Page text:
ADL will continue to fight $9.7 million jury award

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DENVER — With a $10 million guillotine threatening to fall, the Anti-Defamation League will continue fighting a legal battle that began at a press conference here nine years ago.

A federal appeals court in Denver ruled April 22 to uphold a $9.75 million jury award against the ADL and Saul Rosenthal, then Mountain States regional director, for publicly calling an Evergreen, Colo., couple dangerous anti-Semites in 1994.

William and Dee Quigley, who filed a federal lawsuit against the ADL and Rosenthal in 1995, received a $10.5 million jury award in April, 2000.

The ADL, whose annual national budget is $45 million, appealed the verdict the following month.

In April, 2001, U.S. District Court Judge Edward Nottingham reduced the award to $9.75 million. The relatively small reduction appeared to support the jury's conclusion that the ADL had "acted recklessly in its efforts to publicize what it perceived to be anti-Semitic conduct."

The most recent decision on April 22 was handed down by a three judge panel from U.S. 10th Circuit Court of Appeals, with one judge dissenting.

Judge Harris Hartz of New Mexico wrote in his dissenting opinion that he would have dismissed the defamation complaint and remanded the case for a new trial.

The ADL is now filing a petition for a rehearing en banc, meaning it will be reviewed by all active judges on the U.S. 10th Circuit Court. Only if one of the judges calls for a vote on the petition will the judges decide whether the full court will hear the case.

The first hurdle faced by the ADL is getting a majority of active judges to agree to hear the case.

"We have a lot of confidence in the appellate judges and the court," ADL corporate counsel Jill Kahn Meltzer told the Intermountain Jewish News. "We will try to convince them that the dissenting opinion was correct."

In 1994, the regional ADL office held a press conference in support of Mitchell and Candace Aronson, a Jewish couple who alleged the Quigleys were conducting a vicious anti-Semitic campaign to force them from their Evergreen neighborhood.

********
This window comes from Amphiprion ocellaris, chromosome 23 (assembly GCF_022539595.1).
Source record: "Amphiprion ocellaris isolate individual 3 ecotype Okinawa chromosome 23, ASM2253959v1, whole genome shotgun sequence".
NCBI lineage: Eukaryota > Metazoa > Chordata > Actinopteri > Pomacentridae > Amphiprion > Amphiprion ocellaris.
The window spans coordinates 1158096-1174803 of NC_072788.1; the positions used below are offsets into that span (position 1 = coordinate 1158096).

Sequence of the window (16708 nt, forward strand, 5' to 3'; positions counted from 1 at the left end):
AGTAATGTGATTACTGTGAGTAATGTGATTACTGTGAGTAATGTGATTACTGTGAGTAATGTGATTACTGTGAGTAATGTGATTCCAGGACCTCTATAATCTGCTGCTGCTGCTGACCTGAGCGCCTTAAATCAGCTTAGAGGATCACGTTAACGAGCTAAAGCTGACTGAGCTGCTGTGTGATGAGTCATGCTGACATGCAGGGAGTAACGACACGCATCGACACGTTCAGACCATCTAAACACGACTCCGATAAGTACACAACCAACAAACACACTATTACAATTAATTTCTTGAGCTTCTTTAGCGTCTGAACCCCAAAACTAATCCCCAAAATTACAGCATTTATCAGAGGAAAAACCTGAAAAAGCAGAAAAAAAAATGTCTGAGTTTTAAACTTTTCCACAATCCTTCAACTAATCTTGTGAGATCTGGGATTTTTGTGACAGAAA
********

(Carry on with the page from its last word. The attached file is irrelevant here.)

The Aronsons had secretly taped cordless phone conversations made by the Quigleys, who talked about putting fake oven doors on the Aronson home, a reference to the Holocaust; dousing their children in gasoline; and burning crosses on the Aronsons' lawn.

At the press conference, Rosenthal denounced the Quigleys' conversations "as the worst case of anti-Semitism in Denver" since the murder of talk-show host Alan Berg in 1984.

The Quigleys, who maintained they made those and similar remarks in jest and never intended them to be taken seriously, sued the ADL and Rosenthal in 1995 for defamation, violations of federal wire tap law and invasion of privacy.

The federal panel threw out the invasion of privacy claims on April 22 but let the defamation and federal wire tap claims — and the monetary award — stand.

Rosenthal, who left the ADL to pursue other career opportunities in October, 2001, after 18 years at the helm of the local office, told the IJN he was unable to comment because the attorneys were handling all media responses.

Mountain States area director Bruce DeBoskey, who inherited the situation when he became regional head in February, 2002, spoke to the IJN from the ADL's national leadership conference in Washington, D.C.

"We're obviously disappointed but we are heartened by the dissenting judge and his arguments," DeBoskey said.